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Should we have to work longer to save Social Security benefits?

Under current laws, workers can start receiving Social Security benefits at 62 years old. But as the Baby Boom generation ages, the program is approaching a tipping point at which it will be paying out more money than it's taking in.

By Jodi Westrick  |  September 3, 2010; 12:07 PM ET  | Category:  National Save & Share:  Send E-mail   Facebook   Twitter   Digg   Yahoo Buzz   StumbleUpon   Technorati  
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There are other ways to help keep the retirement system strong. Raise the payroll tax cap, use means testing for benefits. It's easy for someone who has a high salary to save for retirement, and a job that is interesting and not physically demanding to say working until age 70 is no big deal - and they can delay receiving benefits under the current system if they want. I always enjoy hearing members of Congress, secure in their lavish retirement package, preach austerity to we average working slobs.

Posted by: greyK | September 3, 2010 1:46 PM

Social Security is funded by workers who are following along behind the retirees.

If America enforced its immigration laws and brought in people who are skilled, educated and productive, they would earn higher salaries and pay higher taxes to SS and Medicare.

It's really a simple math calculation.

You can't allow millions of illegal aliens and their children, who live and work in the country, taking from the overall system far more than they contribute to it, and expect the system to work.

The last two administrations (and their Congresses) refused to enforce or amend our immigration laws, and because of this, today we have a population where nearly 30% will contribute negatively to the system.

Immigration laws the road map for a successful SS plan were clearly defined. Congress chose to "tinker" with both and as with any plan that works well, leave it alone.

Hopefully this next Congress will understand that our country can not support millions of indigent illegal aliens AND our aging citizen population.

If Obama has his way, he will kill off the seniors with reduced medical benefits and grant amnesty to the indigent illegal aliens --- a very important reason why voters must recognize just how powerful their vote is and use it wisely.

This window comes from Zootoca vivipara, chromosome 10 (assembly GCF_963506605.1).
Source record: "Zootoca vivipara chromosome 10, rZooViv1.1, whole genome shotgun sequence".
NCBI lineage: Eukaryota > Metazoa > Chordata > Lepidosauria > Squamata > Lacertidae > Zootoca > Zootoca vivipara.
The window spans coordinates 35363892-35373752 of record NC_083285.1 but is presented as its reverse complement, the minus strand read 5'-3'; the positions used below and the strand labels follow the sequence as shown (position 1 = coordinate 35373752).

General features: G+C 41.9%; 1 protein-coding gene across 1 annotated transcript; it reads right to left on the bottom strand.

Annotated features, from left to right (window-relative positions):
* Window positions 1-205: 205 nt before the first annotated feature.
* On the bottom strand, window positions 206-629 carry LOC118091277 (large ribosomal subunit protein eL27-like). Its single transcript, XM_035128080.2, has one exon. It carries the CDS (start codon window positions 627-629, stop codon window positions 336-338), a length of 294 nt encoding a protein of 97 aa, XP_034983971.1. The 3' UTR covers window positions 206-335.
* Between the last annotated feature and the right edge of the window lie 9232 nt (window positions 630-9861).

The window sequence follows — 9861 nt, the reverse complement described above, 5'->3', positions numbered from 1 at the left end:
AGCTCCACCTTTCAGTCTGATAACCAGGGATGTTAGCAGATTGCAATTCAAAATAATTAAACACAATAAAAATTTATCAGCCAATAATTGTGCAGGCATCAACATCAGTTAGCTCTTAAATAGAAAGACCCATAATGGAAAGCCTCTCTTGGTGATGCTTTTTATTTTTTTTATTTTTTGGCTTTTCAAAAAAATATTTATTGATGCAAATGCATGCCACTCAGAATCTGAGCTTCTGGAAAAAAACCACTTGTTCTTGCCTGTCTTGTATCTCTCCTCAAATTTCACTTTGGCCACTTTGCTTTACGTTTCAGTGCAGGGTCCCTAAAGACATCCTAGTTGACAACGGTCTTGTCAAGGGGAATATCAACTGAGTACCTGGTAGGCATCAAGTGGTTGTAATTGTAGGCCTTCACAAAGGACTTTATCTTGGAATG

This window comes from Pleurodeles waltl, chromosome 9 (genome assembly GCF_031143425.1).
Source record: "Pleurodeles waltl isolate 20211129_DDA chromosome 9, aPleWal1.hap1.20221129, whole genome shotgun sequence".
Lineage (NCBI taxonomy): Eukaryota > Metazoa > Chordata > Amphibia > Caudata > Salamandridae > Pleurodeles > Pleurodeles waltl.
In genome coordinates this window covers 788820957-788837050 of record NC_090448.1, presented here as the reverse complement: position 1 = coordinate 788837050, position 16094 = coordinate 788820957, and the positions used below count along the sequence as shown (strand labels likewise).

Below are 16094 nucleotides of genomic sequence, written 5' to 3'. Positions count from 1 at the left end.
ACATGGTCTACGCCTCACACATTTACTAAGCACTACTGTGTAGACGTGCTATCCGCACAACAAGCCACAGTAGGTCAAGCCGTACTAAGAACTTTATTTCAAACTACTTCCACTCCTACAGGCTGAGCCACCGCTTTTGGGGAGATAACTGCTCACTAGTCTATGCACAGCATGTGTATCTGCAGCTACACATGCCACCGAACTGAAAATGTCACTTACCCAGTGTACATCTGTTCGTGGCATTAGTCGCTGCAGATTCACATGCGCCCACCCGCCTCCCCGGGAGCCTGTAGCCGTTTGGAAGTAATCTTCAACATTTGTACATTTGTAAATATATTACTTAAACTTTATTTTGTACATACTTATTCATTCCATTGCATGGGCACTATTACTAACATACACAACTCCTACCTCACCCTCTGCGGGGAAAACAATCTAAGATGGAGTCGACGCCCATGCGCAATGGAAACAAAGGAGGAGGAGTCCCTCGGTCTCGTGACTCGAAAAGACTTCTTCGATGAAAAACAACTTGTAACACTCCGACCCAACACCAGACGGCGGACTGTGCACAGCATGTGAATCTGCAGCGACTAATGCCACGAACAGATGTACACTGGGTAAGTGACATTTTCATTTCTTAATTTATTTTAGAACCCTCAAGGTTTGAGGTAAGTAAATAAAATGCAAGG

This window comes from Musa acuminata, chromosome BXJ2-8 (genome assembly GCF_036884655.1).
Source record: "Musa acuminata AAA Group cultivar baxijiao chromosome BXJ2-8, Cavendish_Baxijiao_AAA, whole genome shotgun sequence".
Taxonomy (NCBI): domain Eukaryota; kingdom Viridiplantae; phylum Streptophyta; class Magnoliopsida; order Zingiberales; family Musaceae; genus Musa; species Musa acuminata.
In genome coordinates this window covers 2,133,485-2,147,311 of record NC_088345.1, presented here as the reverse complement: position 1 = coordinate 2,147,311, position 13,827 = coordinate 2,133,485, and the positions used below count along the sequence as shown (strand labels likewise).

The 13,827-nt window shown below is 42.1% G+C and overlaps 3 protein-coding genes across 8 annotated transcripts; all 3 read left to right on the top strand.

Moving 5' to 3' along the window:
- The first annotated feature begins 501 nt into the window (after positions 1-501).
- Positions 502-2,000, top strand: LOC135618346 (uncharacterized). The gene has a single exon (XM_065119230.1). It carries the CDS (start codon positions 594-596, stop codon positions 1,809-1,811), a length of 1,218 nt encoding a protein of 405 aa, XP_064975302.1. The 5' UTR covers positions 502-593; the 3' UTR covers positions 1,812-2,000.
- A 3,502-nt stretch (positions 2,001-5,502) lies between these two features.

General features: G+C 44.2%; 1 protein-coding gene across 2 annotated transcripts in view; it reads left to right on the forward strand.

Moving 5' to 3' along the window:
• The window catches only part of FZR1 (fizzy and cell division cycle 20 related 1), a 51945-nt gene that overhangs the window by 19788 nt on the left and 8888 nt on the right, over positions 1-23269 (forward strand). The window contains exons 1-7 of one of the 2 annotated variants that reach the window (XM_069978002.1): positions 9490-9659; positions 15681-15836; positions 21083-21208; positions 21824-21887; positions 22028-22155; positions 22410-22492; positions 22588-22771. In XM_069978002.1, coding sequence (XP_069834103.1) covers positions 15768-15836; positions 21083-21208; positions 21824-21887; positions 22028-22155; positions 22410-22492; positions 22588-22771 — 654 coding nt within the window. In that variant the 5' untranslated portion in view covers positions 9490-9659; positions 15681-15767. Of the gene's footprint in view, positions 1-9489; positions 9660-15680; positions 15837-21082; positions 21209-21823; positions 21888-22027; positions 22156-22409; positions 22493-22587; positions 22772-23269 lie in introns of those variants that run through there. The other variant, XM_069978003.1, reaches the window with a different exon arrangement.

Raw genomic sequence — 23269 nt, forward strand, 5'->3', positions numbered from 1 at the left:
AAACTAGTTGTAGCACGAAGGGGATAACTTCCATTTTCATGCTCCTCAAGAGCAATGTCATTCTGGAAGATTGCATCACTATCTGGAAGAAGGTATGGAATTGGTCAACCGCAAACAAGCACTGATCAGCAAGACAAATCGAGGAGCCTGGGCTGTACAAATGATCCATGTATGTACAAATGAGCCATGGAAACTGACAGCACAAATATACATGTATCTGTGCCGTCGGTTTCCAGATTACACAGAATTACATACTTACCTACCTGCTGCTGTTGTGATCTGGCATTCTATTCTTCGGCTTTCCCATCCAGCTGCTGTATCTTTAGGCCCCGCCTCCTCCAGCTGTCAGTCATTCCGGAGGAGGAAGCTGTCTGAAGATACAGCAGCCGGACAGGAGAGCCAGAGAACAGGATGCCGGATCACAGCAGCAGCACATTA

Posted by: asmith1 | September 3, 2010 2:35 PM

Republicans voted against the establishment of Social Security.. so don't trust them to do what is right in securing or keeping Social Security solvent. Republicans also voted against Medicare and of course against much needed Health Care help for a nation who's health care ranks 12 among the world's wealthiest nations.
Don't let Beck, Palin and Limberger fool ya..
their interests are all self serving.
Americans paid into Social Security and were told they could get their money back at age 65. It's THEIR money. If Bush squandered that money in Iraq, well, that's on Bush,,, not the seniors.

Posted by: bozhogg | September 4, 2010 8:28 AM

I think the first step in getting us out of this problem is to let the SS trustees invest the money where the highest rates of return can be achieved within prudence. Basically, stop being an enabler of Federal deficits. Instead, invest in stocks, bonds, overseas markets, etc. Cast the net far and wide. With only a modest increase in the rate of return from the current 2% to say 6%, the money will double in 12 years rather than 36 years. The implications are that in a short period of time the trust fund will be flush with cash. It surely beats the alternatives.

Increase the retirement age. Slow the draw on the fund.

Index the increases to either less than the rate of inflation OR less than the rate of economic growth, whichever is lower.

Of these ideas, the first is the most preferrable. Just by increasing the rate of return, the problems can be VERY easily solved. The last 2 are draconian that hopefully won't have to be enacted. To prevent them from being enacted, the SS (and medicare) trustfunds must be allowed to get a higher rate of return. That means the private markets, which means stocks and bonds, possibly even overseas markets. But it also means that by doing that draconian measures won't be necessary.

Posted by: A1965bigdog | September 5, 2010 12:30 AM

Apparently ASMITH1 has spent too much time listening to Lou Dobbs or Fox News, because it was just reported a few days ago that were it not for illegal immigrants, Social Security would be in far worse financial shape than it is. The reason? Social Security taxes are deducted from their pay like everyone else, but for the most part, they will never get to benefit from the program.